Starting a new painting

Back in March I did a couple of quick interpretive sketches from photos. Just about then my arm and shoulder locked up. It's good now after a lot of PT. I'm back to this painting. Is't after a photo from about 5 years ago. I decided to paint the stuff that I liked in the photo but not the other crap. I rescaled the bridge brought it closer and simplified everything. I want a painting not a rendition of a photo. For that reason I going to show only the painting The reference is insignificant. This is a scene new us in the Ten Mile River Boy Scout Reservation with three important features. The stone arch bridge, the tumbling water in the foreground and the indication of the road marked by 2 yellow orange signs. Next step - find my base palette. Hint. It's gonna be semi neutral and neutral color.



  • I think you're off to a great start!
  • Looking great so far! Looking forward to seeing this develop :)
  • The composition looks really strong, i like how the eye is lead to the waterfall.
    What excactly do you mean "find my base palette"? Are you going to match the reference's coulors or make them up?
    Cant wait to see it finished!
  • edited August 16

    I work from a what I call a foundation palette. 12 colors spectrum colors. I start with Red Yellow and Blue mixing Secondaries and Teriaries. I mix and tube them. I then mix the 3 semi neutral primaries from the Tertiaries and tube them. I have to do this maybe once a year. It takes a day. Lately I've gone beck to using some earth colors to make neutrals on the fly. 
    It sounds like a lot of work but it's not. A bit of learning maybe but my goal is to constantly develop and learn.

    Anyway I generally start with semi neutral colors maybe tinting them with small amount of full intensity colors from the 12 color spectrum palette.

    I then find the base 'set' palette for that painting. I've always done this even when I painted with a limited earth tone watercolor palette. 

    I'm planning on doing a couple of videos on this subject over the next couple of months.
    #boat painting
  • @KingstonFineArt , I like the idea of mixing and tubing your secondary and tertiary mixes.  When I use the three primary palette, I generally mix what I need as I need it.  I've also been occasionally making my own paints, mixing them with Mark's medium, and then keeping them in small mason jars.  

    Quick question... How to you get the paint in the tubes?  I saw an idea recently on putting the paint on a piece of wax paper, rolling it like a roll-your-own cigarette, and then squeezing it into the tube.  Is there a better way?
  • @mstrick96
    i tube the paints with a palette knive. I’ll make a short video on the process. 
  • It is a lesson in painting, I am following it. " I want a painting not a rendition of a photo. For that reason I going to show only the painting The reference is insignificant." I like that. 
  • @Cabral i agree, after all thats what painting is about!
    @KingstonFineArt i'd love to see the video when its uploaded! I'm trying to paint only with the primaries lately. Not sure if they count as primaries. It's ultramarine blue, cadmium red and cadmium yellow pale. I also use burnt umber to make greys to desaturate my mixes. I like the idea of having the secondaries and Teriaries mixed and tubed, would prob speed up the mixing process when painting.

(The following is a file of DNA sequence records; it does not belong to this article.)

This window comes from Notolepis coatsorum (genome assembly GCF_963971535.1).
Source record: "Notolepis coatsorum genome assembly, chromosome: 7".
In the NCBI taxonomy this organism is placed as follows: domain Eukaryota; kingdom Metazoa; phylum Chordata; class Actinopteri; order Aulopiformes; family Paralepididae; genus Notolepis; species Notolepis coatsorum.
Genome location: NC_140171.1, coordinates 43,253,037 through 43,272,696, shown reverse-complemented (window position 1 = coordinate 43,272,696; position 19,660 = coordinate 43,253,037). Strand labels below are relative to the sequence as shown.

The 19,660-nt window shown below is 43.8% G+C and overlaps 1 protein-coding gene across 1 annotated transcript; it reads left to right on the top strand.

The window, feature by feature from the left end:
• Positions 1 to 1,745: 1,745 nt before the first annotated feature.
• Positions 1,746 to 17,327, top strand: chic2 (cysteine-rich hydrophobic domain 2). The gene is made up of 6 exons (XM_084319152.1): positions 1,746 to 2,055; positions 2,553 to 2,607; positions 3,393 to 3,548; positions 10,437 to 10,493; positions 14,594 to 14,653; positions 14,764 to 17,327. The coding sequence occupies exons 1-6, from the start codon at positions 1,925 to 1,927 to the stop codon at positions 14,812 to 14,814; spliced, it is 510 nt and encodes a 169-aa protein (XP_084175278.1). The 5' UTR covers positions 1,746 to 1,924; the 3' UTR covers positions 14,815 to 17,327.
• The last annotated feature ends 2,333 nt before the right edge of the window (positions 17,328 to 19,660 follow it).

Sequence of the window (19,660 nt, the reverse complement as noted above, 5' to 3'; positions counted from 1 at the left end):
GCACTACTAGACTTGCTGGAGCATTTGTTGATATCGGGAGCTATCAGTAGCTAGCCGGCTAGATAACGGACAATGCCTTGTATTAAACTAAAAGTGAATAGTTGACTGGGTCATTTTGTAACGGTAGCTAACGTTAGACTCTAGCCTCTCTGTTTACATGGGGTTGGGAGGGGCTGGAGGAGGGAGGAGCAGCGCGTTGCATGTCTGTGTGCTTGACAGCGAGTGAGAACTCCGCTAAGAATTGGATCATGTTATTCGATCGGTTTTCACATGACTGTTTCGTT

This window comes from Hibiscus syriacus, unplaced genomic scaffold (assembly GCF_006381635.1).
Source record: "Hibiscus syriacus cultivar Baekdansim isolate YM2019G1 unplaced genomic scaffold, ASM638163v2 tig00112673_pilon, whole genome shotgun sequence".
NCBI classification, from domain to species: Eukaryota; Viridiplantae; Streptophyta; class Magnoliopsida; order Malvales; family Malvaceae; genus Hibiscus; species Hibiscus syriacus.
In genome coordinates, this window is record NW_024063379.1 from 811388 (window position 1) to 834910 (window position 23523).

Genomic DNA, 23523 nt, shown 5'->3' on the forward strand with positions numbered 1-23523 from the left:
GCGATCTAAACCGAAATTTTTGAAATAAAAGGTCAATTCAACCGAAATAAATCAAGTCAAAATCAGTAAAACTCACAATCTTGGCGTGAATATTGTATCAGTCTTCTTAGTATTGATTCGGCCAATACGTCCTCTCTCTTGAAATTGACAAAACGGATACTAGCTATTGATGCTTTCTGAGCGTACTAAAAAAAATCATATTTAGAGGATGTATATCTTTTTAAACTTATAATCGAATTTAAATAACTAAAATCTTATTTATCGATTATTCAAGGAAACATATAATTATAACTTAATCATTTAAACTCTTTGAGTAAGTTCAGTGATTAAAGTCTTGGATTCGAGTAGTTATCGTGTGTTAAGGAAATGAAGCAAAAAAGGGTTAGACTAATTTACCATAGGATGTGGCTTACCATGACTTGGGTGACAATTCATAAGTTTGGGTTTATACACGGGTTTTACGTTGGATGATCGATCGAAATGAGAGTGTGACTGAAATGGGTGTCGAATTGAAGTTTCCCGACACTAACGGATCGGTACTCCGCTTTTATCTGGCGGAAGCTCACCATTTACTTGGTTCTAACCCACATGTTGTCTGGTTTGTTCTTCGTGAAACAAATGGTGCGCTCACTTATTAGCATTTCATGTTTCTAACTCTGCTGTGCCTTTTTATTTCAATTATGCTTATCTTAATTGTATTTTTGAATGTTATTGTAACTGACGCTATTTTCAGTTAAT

• @Marinos_88
    You can get some very good mixes with those, so I would count them as primaries. There is technically no such thing as a true primary in pigment, because all pigments contain traces of other colors in them.

    One thing you might want to try is substituting alizarin crimson permanent for the cadmium red.  It will give you some better purples for shadows.  If you mix it with cad yellow, you can come pretty close to a cad red.  

    I've been doing a search for a good alizarin crimson replacement.  Winsor Newton's "Permanent Alizarin Crimson Hue" seems to be one good one.  Gamblin's Alizarin Permanent is another good one.  The pigments used are different so you might want to try both. 
  • Red, Blue and Yellow ere the only primary colors.
    When we mix the secondaries and tertiaries to make the color wheel the sequence as old as Newton. The sequence can be used as a metaphor to mix semi neutral, neutral and limited palettes.Really simple. It can get real complex but but I'm not making color chips for Sherman Williams I'm painting the world around me. 
  • While I make a new camera mount for my easel I thought I'd show the sketches I made of this scene. I painted this location many times. I'm not showing the photo because I'm not painting a photo. When I figure. out the unbreakable camera mount I get to painting and making a video of the progress.

    The top sketch is the one I'm working from.

  • I found the palette for this painting in a metaphor. I studied my sketch and the photo and decided that the color should be based on mixes of the complements Orange and Blue. Looked some more and decided on Red Orange and Blue Green. 

    I used the mixing metaphor of the 12 color spectrum. I started with darkening my mix of Blue Green with Ivory Black. I'll spare you the details but I created this set of colors as a 12 color wheel.  With the mixeing between the RO and BG built off the Blue and Yellow green positions. This comes from the mind of John Sloan and his crowd a hundred years ago. 

    It is interesting that the colors will make my painting very well. With a little help from my neutralizing pals Yellow Ochre and Transparent Red Oxide. Neutralizing neutrals with neutrals. Nuts.

    What I don't want is a highly chromatic painting.

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